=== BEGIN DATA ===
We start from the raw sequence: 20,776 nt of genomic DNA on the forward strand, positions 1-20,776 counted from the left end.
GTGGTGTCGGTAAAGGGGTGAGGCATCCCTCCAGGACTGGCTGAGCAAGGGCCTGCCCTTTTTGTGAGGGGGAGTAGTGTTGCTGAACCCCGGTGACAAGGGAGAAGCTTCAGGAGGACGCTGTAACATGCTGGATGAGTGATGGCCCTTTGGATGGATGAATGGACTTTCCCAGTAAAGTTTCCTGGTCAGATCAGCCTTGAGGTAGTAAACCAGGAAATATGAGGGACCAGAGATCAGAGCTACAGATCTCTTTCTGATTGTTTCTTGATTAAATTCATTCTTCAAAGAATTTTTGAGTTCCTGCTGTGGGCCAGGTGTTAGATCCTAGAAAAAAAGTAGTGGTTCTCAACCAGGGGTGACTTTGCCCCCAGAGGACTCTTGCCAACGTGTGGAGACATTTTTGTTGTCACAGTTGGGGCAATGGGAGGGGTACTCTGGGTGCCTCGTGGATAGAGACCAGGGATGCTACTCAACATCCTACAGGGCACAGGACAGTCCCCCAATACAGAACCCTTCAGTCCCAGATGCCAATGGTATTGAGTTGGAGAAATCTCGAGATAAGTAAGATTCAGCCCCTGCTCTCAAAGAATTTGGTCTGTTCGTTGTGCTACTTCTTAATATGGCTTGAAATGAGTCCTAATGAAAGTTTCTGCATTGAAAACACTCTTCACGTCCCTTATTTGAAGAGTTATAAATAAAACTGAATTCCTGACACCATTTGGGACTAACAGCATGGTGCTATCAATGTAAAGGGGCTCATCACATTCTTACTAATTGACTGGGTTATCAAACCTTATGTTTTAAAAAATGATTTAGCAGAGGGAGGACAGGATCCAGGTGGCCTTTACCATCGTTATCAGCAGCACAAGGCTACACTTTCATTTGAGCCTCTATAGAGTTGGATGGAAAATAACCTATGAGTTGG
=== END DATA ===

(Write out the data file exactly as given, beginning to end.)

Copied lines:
We start from the raw sequence: 20,776 nt of genomic DNA on the forward strand, positions 1-20,776 counted from the left end.
GTGGTGTCGGTAAAGGGGTGAGGCATCCCTCCAGGACTGGCTGAGCAAGGGCCTGCCCTTTTTGTGAGGGGGAGTAGTGTTGCTGAACCCCGGTGACAAGGGAGAAGCTTCAGGAGGACGCTGTAACATGCTGGATGAGTGATGGCCCTTTGGATGGATGAATGGACTTTCCCAGTAAAGTTTCCTGGTCAGATCAGCCTTGAGGTAGTAAACCAGGAAATATGAGGGACCAGAGATCAGAGCTACAGATCTCTTTCTGATTGTTTCTTGATTAAATTCATTCTTCAAAGAATTTTTGAGTTCCTGCTGTGGGCCAGGTGTTAGATCCTAGAAAAAAAGTAGTGGTTCTCAACCAGGGGTGACTTTGCCCCCAGAGGACTCTTGCCAACGTGTGGAGACATTTTTGTTGTCACAGTTGGGGCAATGGGAGGGGTACTCTGGGTGCCTCGTGGATAGAGACCAGGGATGCTACTCAACATCCTACAGGGCACAGGACAGTCCCCCAATACAGAACCCTTCAGTCCCAGATGCCAATGGTATTGAGTTGGAGAAATCTCGAGATAAGTAAGATTCAGCCCCTGCTCTCAAAGAATTTGGTCTGTTCGTTGTGCTACTTCTTAATATGGCTTGAAATGAGTCCTAATGAAAGTTTCTGCATTGAAAACACTCTTCACGTCCCTTATTTGAAGAGTTATAAATAAAACTGAATTCCTGACACCATTTGGGACTAACAGCATGGTGCTATCAATGTAAAGGGGCTCATCACATTCTTACTAATTGACTGGGTTATCAAACCTTATGTTTTAAAAAATGATTTAGCAGAGGGAGGACAGGATCCAGGTGGCCTTTACCATCGTTATCAGCAGCACAAGGCTACACTTTCATTTGAGCCTCTATAGAGTTGGATGGAAAATAACCTATGAGTTGG